Oxford University’s world-class infrastructure for carrying out clinical trials in community settings allows us to support such important national studies, and we’re keen for local GP surgeries to contact us to get involved in this particular project.
- Professor Carl Heneghan, University of Oxford.
An ambitious £2.7 million programme of research is seeking to personalise care for people with shoulder pain, to make sure that people receive the care that is best for them and avoid unnecessary investigations and treatments.
500 Oxfordshire residents will be invited to take part in the national study, co-ordinated locally by a team from Oxford University’s Primary Care Clinical Trials Unit.
The new programme of research, which is led nationally by Keele University with joint funding from the National Institute for Health Research (NIHR) and Arthritis Research UK, aims to develop a more effective way of ensuring that patients receive treatments they are most likely to benefit from.
The four different streams of the study represent one of the largest ever programmes of research that the NIHR has jointly funded with a charity.
Shoulder problems, such as shoulder impingement and frozen shoulder, affect one in five adults in the UK. The conditions can be very painful, affecting sleep, work, and day-to-day life.
In England, about 1.5 million people visit their GP for shoulder pain each year. However, 40% experience ongoing pain despite treatment.
Most patients with shoulder pain are treated with exercises, shoulder injection, or surgery. Although there is little evidence that surgery provides better results than non-surgical treatments, seven times more people are undergoing surgery than 10 years ago.
In this new NIHR programme of work, researchers at the Arthritis Research UK Primary Care Centre at Keele University, in collaboration with the University of Oxford, will review existing research to identify what factors influence whether patients are likely to benefit from specific treatments. They’ll then follow 1000 patients who have consulted their GP or a physiotherapist for shoulder pain to develop a screening and decision-making tool for treatment, which will be tested in a randomised trial. Half of these patients will be recruited in Oxfordshire.
The researchers hope that the tool will help to stratify how doctors assess the likely cause and future outcome of shoulder problems, so that patients can be offered personalised treatments that match their characteristics.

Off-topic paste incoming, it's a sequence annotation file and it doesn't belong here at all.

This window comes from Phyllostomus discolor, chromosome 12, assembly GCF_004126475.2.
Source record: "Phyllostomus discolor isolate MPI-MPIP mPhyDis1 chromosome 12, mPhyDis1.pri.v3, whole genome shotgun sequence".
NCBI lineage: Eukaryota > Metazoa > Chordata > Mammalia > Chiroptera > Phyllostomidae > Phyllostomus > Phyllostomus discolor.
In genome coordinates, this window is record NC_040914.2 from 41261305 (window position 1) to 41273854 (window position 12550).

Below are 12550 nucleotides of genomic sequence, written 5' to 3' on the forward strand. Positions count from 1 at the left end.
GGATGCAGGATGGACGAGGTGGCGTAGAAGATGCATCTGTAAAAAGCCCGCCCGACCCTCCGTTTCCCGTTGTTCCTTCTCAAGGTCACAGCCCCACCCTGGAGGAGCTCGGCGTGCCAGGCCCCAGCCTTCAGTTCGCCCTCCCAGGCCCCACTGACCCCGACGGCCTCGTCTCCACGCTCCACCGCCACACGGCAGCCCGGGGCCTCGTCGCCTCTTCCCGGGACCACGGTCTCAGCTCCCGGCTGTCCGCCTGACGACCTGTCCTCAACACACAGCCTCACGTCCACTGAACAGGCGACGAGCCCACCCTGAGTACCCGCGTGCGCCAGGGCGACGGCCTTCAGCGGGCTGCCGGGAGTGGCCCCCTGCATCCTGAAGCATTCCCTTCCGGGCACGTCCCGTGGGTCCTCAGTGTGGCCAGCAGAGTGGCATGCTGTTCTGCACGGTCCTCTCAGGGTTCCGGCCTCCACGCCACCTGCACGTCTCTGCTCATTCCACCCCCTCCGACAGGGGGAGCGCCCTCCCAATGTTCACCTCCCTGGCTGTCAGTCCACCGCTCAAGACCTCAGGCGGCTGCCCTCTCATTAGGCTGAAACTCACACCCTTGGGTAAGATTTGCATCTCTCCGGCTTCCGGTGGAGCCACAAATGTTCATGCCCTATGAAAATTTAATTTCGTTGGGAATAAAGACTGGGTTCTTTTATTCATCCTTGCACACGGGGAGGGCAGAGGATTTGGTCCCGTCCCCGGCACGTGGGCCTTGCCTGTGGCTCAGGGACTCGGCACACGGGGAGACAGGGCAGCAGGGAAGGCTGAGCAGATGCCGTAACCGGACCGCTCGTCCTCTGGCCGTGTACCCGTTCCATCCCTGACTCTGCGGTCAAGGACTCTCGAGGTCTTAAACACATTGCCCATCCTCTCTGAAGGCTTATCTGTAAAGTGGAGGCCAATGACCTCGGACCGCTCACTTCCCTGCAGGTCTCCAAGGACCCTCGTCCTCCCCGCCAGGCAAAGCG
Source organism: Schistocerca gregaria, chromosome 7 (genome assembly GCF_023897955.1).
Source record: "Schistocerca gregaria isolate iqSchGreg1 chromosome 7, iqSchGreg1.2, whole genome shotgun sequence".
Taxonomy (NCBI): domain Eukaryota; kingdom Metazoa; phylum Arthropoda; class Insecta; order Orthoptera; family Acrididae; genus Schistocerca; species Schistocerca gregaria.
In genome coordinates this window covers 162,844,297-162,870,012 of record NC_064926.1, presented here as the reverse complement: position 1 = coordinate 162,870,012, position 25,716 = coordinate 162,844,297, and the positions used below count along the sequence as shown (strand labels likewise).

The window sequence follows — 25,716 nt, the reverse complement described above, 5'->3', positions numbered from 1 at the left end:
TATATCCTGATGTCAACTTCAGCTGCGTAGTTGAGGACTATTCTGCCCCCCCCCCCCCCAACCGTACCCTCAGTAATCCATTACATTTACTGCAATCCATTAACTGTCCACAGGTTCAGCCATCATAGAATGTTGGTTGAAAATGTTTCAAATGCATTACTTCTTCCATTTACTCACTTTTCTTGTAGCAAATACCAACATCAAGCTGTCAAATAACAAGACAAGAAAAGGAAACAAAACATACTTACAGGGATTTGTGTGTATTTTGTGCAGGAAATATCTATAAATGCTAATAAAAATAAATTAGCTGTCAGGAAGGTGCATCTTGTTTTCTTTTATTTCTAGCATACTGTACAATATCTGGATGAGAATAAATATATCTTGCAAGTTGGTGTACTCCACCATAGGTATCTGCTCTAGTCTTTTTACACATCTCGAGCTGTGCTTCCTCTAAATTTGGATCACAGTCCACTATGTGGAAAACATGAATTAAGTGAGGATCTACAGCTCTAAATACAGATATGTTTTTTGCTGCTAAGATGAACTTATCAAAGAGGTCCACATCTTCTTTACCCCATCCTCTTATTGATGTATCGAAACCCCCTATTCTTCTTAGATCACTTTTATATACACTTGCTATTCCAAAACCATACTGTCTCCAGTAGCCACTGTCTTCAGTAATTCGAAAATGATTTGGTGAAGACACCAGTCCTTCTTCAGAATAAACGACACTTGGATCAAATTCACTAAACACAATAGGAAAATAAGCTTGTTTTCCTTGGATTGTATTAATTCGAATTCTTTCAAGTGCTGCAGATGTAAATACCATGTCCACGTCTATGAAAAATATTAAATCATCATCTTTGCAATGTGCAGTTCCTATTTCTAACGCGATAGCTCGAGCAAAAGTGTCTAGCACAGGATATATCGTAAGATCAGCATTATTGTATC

Principal investigator Professor Danielle van der Windt, Professor of Primary Care Epidemiology at Keele University, said: “Many patients with shoulder pain recover quickly, but in others the pain does not diminish and can affect sleep, work and everyday life for many months. At the moment, we don’t have good evidence that can help clinicians to identify patients at increased risk and make decisions about which treatment is likely to be best.
“This NIHR programme of research aims to provide such evidence. This means that, in future, patients who need it can be offered optimal treatment early on, whereas those who are likely to do well without treatment can be reassured and given good advice on how to manage their shoulder pain, so that unnecessary investigations or treatments can be avoided.”
Leading the study in Oxfordshire, Professor Carl Heneghan, Professor of Evidence-Based Medicine at the University of Oxford, said: “Shoulder pain is a debilitating condition that is mainly managed in primary care. In up to 40% of patients, the pain can last for as long as 12 months, yet there is little evidence to detect those most likely to benefit from interventions.
"This novel program of work aims to change this by identifying those who will gain the most from interventions such as surgery. Oxford University’s world-class infrastructure for carrying out clinical trials in community settings allows us to support such important national studies, and we’re keen for local GP surgeries to contact us to get involved in this particular project.”
The NIHR recognises the significant role that charities play in supporting health and care research and is currently developing an approach to support greater connectivity across the research landscape. The new approach aims to increase collaboration between charities and the NIHR, strengthen partnerships and align objectives among research funders, to deliver improvements in health and social care research to maximise patient benefit.
Dr Natalie Carter, Head of Research Liaison & Evaluation at Arthritis Research UK, said: “We are very excited to announce this funding partnership. By working together, we can have a bigger impact on the one in five people in the UK who live with the agony of shoulder pain.
“Everyone experiences arthritis differently, which is why making sure patients with shoulder pain are given treatments which will give the best results for them and their condition will make a huge difference on a person’s life. If you are living with joint pain or arthritis and have questions about pain management, please visit the Arthritis Research UK website.”
The programme of research is currently being set-up, with participant recruitment opening later this year. GP surgeries interested in participating in the study should contact Dr Claire Madigan.